Nibley’s quote also includes Irenaeus’ qualifier that Christ came for those who ‘from the beginning by righteousness pleased God and feared him in their generations, and dealt justly and religiously with their neighbours, and yearned to see Christ and hear his voice.’  The ‘Gnostic’ groups such as the Valentinians and the followers of Basilides (particularly the latter) saw the Jewish God as a confounding, domineering tyrant.  They claimed that this Old Testament God was in opposition to Christ and his father.  Hebrew law, it was said, was simply a device of this power-hungry narcissist to assert authority.  This Demiurge desired for all the nations of the earth to worship him and hoped that the Israelites could help realize this objective.  Consequently, the Jews had their own, inferior God and the ‘Gnostics’ were superior even to that God.  The Jewish law was established by a deity solely reserved for a specific time and people.  The Pneumatics, with their special knowledge, now held the true keys of salvation.  No one else in history was privy to this soteriological wisdom.

What Nibley saw in Irenaeus was a mirage, an understandable and hopeful mirage, but a mirage nonetheless.  By scouring Patrologiae Graecae for any sign of early attestations of Mormon doctrine, Nibley perhaps unwittingly propagates the notion that a level of objectivity is not necessary for scholarly inquiries.  One might argue that Nibley’s contribution to Mormon thought was his ability to apply an academic gloss to what was essentially a search for doctrinal affirmation.  His conclusions, however, certainly did bolster the church’s confidence and led many future Saints to follow in his footsteps, particularly in theological explorations of Patristic thought.


  1. As a believing Mormon reading this I am still seeing general support for the principle behind the concept of baptism for the dead, as understood by Mormons, in the first Irenaeus passage quoted in the post, even despite the added color given by the context that has been explained. I hope this series pointing out Mormon misuse of Patristic sources presents better examples than this.

    People often say that Nibley was a little sloppy in his footnotes and sourcing. That might be the case — I am not in a great position to judge this but having read a lot of Nibley his work taken as a whole is remarkable and I believe it is effective.

    Adam, is there any chance your reflections on Nibley might suffer from a similar flaw as you are identifying in Nibley’s use of Irenaeus — an understanding of broader context, intent and doctrinal footing?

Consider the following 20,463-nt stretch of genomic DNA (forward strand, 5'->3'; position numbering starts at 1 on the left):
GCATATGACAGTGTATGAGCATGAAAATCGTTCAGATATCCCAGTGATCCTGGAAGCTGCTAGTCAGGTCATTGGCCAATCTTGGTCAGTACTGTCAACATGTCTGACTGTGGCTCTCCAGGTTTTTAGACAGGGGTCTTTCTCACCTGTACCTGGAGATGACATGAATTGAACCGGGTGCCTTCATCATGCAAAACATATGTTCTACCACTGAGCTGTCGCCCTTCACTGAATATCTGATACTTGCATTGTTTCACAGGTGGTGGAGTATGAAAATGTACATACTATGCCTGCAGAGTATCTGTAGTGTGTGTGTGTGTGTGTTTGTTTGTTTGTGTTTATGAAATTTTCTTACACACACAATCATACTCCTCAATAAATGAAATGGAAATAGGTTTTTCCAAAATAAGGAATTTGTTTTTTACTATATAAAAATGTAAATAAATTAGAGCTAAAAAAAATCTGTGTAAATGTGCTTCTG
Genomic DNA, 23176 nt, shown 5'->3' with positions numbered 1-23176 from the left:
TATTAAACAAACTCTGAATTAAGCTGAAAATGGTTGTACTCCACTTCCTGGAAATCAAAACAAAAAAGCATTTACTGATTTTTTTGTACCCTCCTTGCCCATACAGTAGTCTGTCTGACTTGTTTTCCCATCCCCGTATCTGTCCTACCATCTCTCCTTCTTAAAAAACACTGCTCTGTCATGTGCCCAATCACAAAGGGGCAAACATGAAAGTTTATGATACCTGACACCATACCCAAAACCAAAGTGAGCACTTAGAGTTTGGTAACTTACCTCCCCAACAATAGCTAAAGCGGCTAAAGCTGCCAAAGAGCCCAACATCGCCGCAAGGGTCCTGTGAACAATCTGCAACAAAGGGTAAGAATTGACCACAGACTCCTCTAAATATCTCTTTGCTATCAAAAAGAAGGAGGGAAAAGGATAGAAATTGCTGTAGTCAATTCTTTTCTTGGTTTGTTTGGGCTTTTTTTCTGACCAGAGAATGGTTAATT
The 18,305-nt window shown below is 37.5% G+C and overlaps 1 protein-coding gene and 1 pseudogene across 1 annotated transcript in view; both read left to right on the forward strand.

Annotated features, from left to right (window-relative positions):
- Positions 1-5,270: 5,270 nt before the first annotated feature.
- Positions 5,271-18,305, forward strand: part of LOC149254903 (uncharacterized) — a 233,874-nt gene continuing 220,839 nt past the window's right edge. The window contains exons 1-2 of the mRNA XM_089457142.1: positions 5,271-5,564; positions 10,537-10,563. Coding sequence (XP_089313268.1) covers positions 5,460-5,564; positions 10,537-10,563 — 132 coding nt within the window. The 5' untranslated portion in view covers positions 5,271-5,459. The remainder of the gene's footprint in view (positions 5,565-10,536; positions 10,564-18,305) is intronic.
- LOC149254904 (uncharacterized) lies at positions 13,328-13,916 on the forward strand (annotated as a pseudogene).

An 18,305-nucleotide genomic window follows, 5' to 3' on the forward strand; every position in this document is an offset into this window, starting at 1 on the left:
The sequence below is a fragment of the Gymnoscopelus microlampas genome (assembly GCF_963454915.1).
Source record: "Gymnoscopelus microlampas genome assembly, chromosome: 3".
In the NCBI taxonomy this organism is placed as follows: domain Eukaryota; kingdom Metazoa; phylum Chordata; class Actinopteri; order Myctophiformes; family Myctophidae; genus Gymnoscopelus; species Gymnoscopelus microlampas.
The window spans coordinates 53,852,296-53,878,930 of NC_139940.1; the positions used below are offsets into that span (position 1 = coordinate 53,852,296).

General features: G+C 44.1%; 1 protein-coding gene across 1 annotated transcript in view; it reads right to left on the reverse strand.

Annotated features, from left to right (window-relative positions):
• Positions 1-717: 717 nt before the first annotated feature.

2. observer fka eric s says:

    “Nibley perhaps unwittingly propagates the notion that a level of objectivity is not necessary for scholarly inquiries.” = Ph.D-level smack down, I like it.

    I’m with john f. I’m seeing support in the Irenaeus quote. It is not so specific that it says “baptism for the dead” is part of the referenced “plan.” But Irenaeus acknowledges that the Father, indeed, has a plan for the entire human family including those that were not around when Christ was. So that obviates to the reader’s mind: “OK, what is that plan then?” The subjective logical leap occurs next to say that Irenaues had BFTD in mind when he wrote this. But . . . is it that too far of a liberty to take circumstantially. . . ? Hmmm. I don’t think it’s so far outta wack that it undermines the balance of Niby’s material. Of course, a more specific reference would have been better for The Nib Doggy (and his pedigree of LDS apologists).

  3. Paul Bohman says:

    This quote isn’t exactly the focus of your post, but I still want to comment on it:

    “Christ was the saviour of infants because he had been one, of teenagers because he was one, of adults because he had been an adult, and so on.”

    Christ was never an old person. Or a woman. You could even get more particular and say that he wasn’t a gentile, or disabled, or (presumably) black, and on and on. Christ’s mission may still have been “recapitulative,” as you say, as an answer to Adam’s disobedience, but your supporting explanatory sentence needs to be rethought a bit.

  4. Having looked at this issue in the history of Christian thought a bit, while its true that Irenaeus seems to be thinking along the same lines as Mormons, Adam is right that we need actual statements that baptism for the dead is the solution to this problem. Lots of Christians asked the question about those who died before Christ but came up with solutions other than baptism for the dead (such as those who lived before Christ were under a different law). So Nibley jumped the gun on this one, apparently.

    To me, though, it is a very understandable mistake. We (would-be scholars) all make them.

  5. Paul Bohman says:

    “One might argue that Nibley’s contribution to Mormon thought was his ability to apply an academic gloss to what was essentially a search for doctrinal affirmation.”

    I think this is a reasonably accurate assessment of nearly all LDS scholarly work on topics that are distinctly Mormon, and in which there is a risk of coming to conclusions that don’t align with generally-accepted LDS interpretations or conclusions.

    Those who have truly let the evidence fall where it may and let the conclusions follow the evidence, even when it directly contradicts the acceptable LDS a priori conclusions are a definite minority, because of the clear danger to their reputation and standing within the church. Of course, not all evidence-based conclusions directly contradict LDS positions. Many LDS positions are bolstered by the evidence.